On Building the American and the European Empires
AbstractThe processes of building the United States of America (USA) during the nineteenth century and the European Union (EU) since mid-twentieth century are among the major claims for the possibility of a vast, ‘imperial’-size political unit based on democratic principles. The crucial period for the consolidation of the USA was between the Civil War and the First World War, when it established clear territorial limits and completed its internal institutionalization as a federal democratic union. While the EU has achieved higher levels of economic integration on some issues than the USA did one hundred years ago, it still recognizes a number of additional candidates to become member-states and has not attained a stable constitutional framework. As it was the case for the USA about a century ago, for the current European Union putting an end to the process of territorial expansion and fixing neat external frontiers seems to be a necessary condition to achieve internal institutional stability and robust federal formulas.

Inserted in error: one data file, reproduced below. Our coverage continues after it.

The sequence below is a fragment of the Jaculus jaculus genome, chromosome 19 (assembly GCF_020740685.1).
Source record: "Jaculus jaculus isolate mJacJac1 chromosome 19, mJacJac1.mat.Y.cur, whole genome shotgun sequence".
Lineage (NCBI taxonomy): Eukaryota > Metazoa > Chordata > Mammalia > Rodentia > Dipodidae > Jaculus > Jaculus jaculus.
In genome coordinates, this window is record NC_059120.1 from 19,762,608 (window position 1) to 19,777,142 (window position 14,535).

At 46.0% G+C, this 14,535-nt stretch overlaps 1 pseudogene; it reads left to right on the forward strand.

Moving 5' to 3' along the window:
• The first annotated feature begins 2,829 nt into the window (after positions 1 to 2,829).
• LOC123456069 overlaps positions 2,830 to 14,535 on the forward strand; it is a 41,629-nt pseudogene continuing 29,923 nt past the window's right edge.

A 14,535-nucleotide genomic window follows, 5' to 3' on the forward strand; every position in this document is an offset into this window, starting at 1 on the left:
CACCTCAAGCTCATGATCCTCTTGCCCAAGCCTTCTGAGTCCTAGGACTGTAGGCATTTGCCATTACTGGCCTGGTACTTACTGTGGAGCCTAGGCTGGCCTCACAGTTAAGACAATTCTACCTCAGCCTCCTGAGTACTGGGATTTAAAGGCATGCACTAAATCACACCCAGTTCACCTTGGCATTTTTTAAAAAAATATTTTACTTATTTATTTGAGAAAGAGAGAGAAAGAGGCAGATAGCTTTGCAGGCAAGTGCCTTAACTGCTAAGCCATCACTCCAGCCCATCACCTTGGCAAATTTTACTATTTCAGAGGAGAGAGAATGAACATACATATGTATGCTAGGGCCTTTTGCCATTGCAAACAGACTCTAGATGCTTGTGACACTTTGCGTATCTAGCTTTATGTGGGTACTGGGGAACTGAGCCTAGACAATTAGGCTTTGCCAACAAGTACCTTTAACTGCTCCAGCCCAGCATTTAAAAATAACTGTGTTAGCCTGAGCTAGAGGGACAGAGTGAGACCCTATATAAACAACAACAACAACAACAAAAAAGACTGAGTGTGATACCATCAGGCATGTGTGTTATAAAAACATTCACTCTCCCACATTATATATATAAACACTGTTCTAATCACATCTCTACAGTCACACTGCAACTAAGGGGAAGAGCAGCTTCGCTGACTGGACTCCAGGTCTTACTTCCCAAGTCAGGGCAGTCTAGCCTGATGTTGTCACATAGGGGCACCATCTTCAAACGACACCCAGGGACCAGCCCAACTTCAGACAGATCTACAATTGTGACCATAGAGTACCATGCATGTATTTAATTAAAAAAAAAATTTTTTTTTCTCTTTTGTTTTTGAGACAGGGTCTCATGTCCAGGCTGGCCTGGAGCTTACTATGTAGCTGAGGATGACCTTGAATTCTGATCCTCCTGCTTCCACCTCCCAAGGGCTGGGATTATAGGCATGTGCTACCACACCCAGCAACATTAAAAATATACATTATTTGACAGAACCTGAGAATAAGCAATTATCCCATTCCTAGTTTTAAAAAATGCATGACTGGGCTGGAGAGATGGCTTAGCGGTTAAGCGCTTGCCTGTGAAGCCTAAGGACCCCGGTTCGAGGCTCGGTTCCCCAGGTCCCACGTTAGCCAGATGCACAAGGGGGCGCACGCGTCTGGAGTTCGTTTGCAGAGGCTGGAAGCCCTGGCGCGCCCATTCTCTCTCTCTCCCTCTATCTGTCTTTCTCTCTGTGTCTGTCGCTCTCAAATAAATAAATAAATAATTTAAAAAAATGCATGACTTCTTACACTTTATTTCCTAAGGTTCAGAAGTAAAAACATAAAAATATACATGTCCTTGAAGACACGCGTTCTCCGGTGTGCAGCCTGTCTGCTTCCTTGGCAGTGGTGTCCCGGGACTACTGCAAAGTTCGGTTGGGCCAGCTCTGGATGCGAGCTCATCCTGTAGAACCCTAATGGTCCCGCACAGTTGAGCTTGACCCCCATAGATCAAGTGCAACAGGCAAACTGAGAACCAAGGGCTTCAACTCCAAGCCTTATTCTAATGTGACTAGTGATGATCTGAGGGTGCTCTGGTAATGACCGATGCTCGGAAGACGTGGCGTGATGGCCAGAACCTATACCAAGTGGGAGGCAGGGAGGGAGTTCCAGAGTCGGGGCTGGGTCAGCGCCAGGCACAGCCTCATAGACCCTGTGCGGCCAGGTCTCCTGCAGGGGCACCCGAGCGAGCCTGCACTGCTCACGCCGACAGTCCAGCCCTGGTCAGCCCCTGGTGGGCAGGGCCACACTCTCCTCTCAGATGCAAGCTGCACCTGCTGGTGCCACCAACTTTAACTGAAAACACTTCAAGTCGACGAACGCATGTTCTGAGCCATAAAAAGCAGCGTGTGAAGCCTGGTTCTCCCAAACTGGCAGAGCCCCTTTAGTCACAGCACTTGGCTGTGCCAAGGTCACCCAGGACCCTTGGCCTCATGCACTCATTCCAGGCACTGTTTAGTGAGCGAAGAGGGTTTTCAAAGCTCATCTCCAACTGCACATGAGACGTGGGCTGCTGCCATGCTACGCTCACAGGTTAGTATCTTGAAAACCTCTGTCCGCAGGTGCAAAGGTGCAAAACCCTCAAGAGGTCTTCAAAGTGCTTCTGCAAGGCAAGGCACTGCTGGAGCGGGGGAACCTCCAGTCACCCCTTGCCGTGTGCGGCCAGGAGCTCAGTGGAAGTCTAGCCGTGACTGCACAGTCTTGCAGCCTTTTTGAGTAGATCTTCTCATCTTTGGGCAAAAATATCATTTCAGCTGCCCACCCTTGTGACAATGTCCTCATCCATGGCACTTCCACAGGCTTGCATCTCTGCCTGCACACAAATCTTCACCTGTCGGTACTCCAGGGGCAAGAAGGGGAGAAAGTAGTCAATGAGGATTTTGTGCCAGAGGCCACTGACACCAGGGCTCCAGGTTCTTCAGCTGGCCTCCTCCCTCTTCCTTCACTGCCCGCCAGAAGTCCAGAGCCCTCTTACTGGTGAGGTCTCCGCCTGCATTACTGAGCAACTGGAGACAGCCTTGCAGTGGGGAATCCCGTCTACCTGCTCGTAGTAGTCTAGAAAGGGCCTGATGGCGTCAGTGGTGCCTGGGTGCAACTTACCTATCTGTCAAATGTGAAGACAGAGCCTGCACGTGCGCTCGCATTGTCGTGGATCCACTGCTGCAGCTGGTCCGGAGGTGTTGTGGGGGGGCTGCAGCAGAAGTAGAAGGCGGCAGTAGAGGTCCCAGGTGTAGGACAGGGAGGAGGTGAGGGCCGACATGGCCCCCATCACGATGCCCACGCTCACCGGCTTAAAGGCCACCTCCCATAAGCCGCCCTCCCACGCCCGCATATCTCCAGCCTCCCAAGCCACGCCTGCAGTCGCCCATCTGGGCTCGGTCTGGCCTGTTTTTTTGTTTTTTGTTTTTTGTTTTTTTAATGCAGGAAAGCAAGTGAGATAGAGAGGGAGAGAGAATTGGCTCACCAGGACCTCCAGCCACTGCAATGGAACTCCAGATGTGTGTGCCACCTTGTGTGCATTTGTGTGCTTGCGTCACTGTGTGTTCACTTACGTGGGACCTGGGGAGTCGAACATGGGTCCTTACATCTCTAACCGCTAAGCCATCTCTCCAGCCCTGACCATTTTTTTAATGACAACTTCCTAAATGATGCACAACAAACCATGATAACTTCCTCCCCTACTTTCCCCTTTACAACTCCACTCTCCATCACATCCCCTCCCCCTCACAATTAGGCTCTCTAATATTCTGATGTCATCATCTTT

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Bibliographic InfoPaper provided by European Institute, LSE in its series LEQS – LSE 'Europe in Question' Discussion Paper Series with number 06.
Date of creation: Jan 2010
Date of revision:
Other versions of this item:
- Josep M. Colomer, 2009. "On Building the American and the European Empires," Europe in Question Discussion Paper Series of the London School of Economics (LEQs) 6, London School of Economics / European Institute.
- NEP-ALL-2010-03-28 (All new papers)
- NEP-HIS-2010-03-28 (Business, Economic & Financial History)
- NEP-PBE-2010-03-28 (Public Economics)
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- Algaba, E. & Bilbao, J.M. & Fernandez, J.R., 2007. "The distribution of power in the European Constitution," European Journal of Operational Research, Elsevier, vol. 176(3), pages 1752-1766, February.
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